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Cory Booker Drops Out Of 2020 Presidential Race; Sanders Reportedly Tells Warner No Woman Can Win 2020 Election; Widow Of U.S. Soldier Killed By Iranian-Backed Militias Talks Soleimani Death; "L.A. Time's" Virginia Heffernan Likens Trump Supporters To A Cult. Aired 2:30-3p ET

Aired January 13, 2020 - 14:30   ET



BROOKE BALDWIN, CNN HOST: Gloria Borger, good to have you on. Good to see you. Thank you.


BALDWIN: The 2020 Democratic field just got smaller today. Today, Senator Cory Booker announced that he is dropping out of the race after he failed to qualify for tomorrow night's debate. The Senator says, it was a difficult decision to make, but admitted that there was no longer a pathway to victory.

So with me now, CNN Political Commentator and Democratic Strategist, Aisha Mills.

Happy New Year, by the way.


BALDWIN: Senator Booker out.

MOODIE-MILLS: He is out. And I'm sorry to see him go.

I mean, it makes sense. I think they had months ago kind of tried to set expectations lower, expectations about how much money they were raising, could they actually compete in Iowa, et cetera.

But I'm sorry to see him go and I'm sorry to see this field that started off as the most historically diverse --

BALDWIN: Diverse.

MOODIE-MILLS: -- presidential field ever whittled down to what we're going to see on the debate stage this week, which is, you know, rather surprising, given all of the -- not only the progressive voices, but the voices, like a Julian Castro, who were talking about immigration.

And then you have Cory Booker, who really tried to bring this energy around love and who we are as a collective people and kind of being bigger than Donald Trump in terms of our values. And we're going to miss so much of that now, because he's gone. BALDWIN: Speaking of love or maybe lack thereof, tomorrow night, all

eyes are going to be on Senator Warren and Senator Sanders.

You've seen our reporting. We were just talking to M.J. Lee about this meeting, apparently at Senator Warren's apartment in Washington back in December of '18. Again, context, that's when all of those women won seats in the House.

And flash forward to this conversation, they basically make this pact, hey, I'm not going to tear you down, you don't tear me down, we're both repping the progressive wing of the party if we so choose to run.

And he apparently -- this is according to a couple of sources to M.J., that he said to Elizabeth Warren, that I don't think a woman can win. And she has yet to -- she or her camp have yet to comment on this story.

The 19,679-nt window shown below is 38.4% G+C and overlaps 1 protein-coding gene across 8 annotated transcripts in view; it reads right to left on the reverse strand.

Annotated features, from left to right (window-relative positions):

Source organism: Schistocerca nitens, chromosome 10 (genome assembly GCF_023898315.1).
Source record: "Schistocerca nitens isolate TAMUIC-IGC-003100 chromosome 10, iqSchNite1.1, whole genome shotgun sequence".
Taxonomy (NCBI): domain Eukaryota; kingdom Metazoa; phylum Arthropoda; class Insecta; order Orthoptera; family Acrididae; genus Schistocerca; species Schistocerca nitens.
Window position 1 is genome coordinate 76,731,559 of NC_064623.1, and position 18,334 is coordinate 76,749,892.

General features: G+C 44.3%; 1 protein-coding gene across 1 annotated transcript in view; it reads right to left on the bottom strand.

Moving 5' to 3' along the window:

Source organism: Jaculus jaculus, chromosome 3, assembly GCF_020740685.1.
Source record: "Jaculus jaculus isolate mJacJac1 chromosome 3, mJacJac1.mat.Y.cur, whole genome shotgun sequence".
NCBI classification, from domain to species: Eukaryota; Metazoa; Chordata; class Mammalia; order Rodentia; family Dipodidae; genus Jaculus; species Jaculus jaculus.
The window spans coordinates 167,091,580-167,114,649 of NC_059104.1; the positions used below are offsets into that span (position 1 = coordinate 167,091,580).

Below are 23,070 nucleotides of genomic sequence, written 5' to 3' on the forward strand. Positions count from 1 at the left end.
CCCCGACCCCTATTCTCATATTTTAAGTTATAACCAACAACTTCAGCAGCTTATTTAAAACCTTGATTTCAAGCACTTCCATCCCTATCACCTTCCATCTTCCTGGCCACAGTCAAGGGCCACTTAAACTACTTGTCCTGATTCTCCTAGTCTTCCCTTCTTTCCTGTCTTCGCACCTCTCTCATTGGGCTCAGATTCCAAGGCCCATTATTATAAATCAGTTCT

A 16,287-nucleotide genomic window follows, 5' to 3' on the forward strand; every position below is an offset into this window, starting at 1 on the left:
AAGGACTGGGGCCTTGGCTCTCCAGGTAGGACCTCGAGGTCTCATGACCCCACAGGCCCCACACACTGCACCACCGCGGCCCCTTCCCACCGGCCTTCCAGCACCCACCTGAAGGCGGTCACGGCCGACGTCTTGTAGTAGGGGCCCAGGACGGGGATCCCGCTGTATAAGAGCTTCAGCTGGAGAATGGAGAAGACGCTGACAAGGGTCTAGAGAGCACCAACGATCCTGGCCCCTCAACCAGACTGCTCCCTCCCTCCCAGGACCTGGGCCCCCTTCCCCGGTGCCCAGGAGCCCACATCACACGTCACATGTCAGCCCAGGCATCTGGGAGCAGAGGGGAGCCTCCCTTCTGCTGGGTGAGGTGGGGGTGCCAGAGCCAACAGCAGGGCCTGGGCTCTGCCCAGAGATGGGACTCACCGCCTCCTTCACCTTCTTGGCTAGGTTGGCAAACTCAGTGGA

Senator Sanders in, you know, no uncertain terms, has vociferously refuted that reporting. Do you think the truth is somewhere in the middle? What do you think?

MOODIE-MILLS: Here's what I think, generally, about the sexism that just permeates politics. And so much of culture. We watched Hillary Clinton run. And we watched so much of the challenges that she had and there were many with the campaign and otherwise. But that there were a group of people, a lot of people, voters who said, I just don't like her because she's a woman.

What I feel and think about this, though, and I believe Elizabeth Warren parrots this a bit, is that we should not be in a position where we stoop to the lowest common denominator of what we think a few people may or may not be able to accept.

And in this sense, you know, maybe Bernie Sanders did or didn't say it, but the idea that anybody would take caution because we don't think a woman can win to me is just problematic.

If you're running for president in the United States, you should be so ambitious in your ideals, in your leadership, in your vision for who we could be as a people, that you want to transcend all the isms.

Remember, nobody thought that Barack Obama could win and that America wasn't ready for a black guy.


MOODIE-MILLS: So the idea that you would go around and holding on to this notion that America isn't ready for a woman as opposed to doing the work of making Americans ready for a woman, of bringing these values of inclusion and equality to bear to me is overall problematic.

And we see some of the candidates in this race, Biden comes to mind, who want to play it safe. Who say, I'm the kind of guy that everybody's used to. I don't think we get far when we keep doing what we've always done. That's not the way forward or not progress. This idea around gender is the same thing. And Bernie Sanders says he